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June 23, 2015 10:24 am Published by Comments Off on 5 facts you probably didn’t know about the Icelandic language.

5 facts about Icelandic

Iceland is a fascinating country, not only from the geographical, historical, political, cultural and touristic point of view but also on the linguistic level.  Few people other than native speakers master Iceland’s unique language, and there are only about 330,000 of these. Most Icelanders are very attached to their mother tongue and its heritage. Let’s discover a few facts about this extraordinary language!

 1 – It is derived from Old Norse.

Icelandic is derived from Old Norse and its closest “living relative” is Faroese (spoken in the Faroe Islands as its name suggests). As an insular language it has not been significantly influenced by other languages and has changed relatively little throughout the centuries. Icelanders also initiated a movement for the protection of their language back in the 18th century, when Icelandic came under threat from Danish influence.  

2 – It is celebrated every year.

The Icelandic Language day is celebrated on November 16th, on the birthday of 19th-century writer Jónas Hallgrímsson. Each year the Minister of Education and Culture attributes the Jónas Hallgrímsson Award to an Icelander who has contributed to the development of the Icelandic language.


3 – The rules to choose a baby name are quite strict.

In order to protect the language, every Icelandic baby must be given a name from a list of approved names. Iceland also has a special naming committee that accepts or refuses new names, and therefore creative parents have to send their name proposal to this committee, which will decide whether or not it complies with the Icelandic linguistic rules.

4 – Children’s surnames are based on their parents’ first names. 

In Iceland, everyone (no matter the age or social status, and even the President and Prime Minister) is addressed by their first given name, as their last name is derived from their father’s or mother’s first name. In a typical Icelandic family, the mother, father, son or daughter actually all have different surnames (which often creates confusion abroad, in hotel receptions for instance). Icelanders use surnames that were commonly used in Nordic countries at the time Iceland was first colonised. British surnames such as Johnson, Peterson, and Jackson etc. have the same linguistic roots too. In the Icelandic surname system, a child’s name is made by taking the father’s first name (or increasingly the mother’s first name) and adding -son (son) if it’s a boy or – dóttir (daughter) if it’s a girl. For instance, Atli Björn Ólafsson is the son of Ólafur.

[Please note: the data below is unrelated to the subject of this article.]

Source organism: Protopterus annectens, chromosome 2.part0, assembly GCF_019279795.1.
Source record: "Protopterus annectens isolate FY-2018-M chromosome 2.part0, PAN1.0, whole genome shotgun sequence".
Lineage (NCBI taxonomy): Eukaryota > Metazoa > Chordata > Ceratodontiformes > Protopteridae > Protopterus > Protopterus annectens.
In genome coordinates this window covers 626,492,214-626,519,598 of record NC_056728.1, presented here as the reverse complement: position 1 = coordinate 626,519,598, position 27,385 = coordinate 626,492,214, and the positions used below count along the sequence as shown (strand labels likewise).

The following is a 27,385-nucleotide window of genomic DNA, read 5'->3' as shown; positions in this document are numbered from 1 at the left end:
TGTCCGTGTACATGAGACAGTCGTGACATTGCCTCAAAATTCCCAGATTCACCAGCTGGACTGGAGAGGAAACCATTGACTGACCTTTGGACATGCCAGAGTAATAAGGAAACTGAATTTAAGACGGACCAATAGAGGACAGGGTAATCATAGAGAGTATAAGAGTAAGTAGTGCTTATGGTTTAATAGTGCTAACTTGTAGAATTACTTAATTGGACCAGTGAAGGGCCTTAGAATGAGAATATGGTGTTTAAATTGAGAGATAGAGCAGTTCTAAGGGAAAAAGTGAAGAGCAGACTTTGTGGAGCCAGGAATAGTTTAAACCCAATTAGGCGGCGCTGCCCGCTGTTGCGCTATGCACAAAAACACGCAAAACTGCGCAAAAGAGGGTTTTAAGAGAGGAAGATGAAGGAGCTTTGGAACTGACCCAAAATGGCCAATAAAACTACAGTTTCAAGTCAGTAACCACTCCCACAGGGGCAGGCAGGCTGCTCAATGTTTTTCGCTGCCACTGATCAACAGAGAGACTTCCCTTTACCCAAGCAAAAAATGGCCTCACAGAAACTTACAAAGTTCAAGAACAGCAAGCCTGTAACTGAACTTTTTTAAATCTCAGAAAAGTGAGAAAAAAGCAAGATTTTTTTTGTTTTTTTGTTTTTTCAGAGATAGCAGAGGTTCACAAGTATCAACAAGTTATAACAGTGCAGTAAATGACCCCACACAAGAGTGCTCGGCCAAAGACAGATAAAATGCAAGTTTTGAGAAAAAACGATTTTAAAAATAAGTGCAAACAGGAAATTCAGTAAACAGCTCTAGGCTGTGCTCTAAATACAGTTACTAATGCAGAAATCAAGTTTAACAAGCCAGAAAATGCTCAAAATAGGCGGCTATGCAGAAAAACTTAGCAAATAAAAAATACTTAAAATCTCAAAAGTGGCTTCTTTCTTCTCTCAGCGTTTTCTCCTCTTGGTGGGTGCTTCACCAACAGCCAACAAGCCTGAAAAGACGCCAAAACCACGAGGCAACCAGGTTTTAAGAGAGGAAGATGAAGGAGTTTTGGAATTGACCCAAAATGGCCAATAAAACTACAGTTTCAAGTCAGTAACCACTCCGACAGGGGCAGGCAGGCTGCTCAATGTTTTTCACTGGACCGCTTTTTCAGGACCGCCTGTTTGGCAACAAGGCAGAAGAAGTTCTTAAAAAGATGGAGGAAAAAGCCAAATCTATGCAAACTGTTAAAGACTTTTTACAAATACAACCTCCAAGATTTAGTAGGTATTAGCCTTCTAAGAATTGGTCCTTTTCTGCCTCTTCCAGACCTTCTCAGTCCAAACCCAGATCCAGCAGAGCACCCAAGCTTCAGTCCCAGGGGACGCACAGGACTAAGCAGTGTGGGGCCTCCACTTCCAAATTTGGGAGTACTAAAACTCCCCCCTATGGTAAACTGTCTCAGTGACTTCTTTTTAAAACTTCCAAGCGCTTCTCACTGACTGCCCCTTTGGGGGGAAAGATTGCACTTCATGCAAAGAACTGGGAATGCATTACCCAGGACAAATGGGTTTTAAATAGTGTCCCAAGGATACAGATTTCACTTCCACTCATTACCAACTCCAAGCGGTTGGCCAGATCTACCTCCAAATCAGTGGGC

Icelanders are also listed alphabetically by their first names in the telephone directory, so if you are looking for Hafdís Sigmundsdóttir for exemple, you must look up “H” instead of “S”.


5 – Language committees are in charge of creating new words.

Icelanders have formed language committees to retrieve old words and recycle them in modern usage. The aim is to prevent people from getting into the habit of using foreign words (usually English) and to come up with new Icelandic words whenever new words are needed. Some language committees can be quite atypical, such as Iceland’s knitting language committee. If you’re curious, you can find out more about this here.

English is widely spoken and understood as a second language in Iceland, to the extent that some fear for the future of Icelandic as described in this article. There are also many people speaking Danish or Norwegian.


For more information and fun facts about Iceland, check out these two links: http://www.islandsstofa.is/files/iceland-brochure-4-feb-2014-enska-low-res.pdf


We hope you found this article interesting. If you require translations into or out of Icelandic or any other Nordic languages, please do not hesitate to contact us. You can email us at the following address: translation@aplin.co.uk or give us a call on 0800 389 6571.

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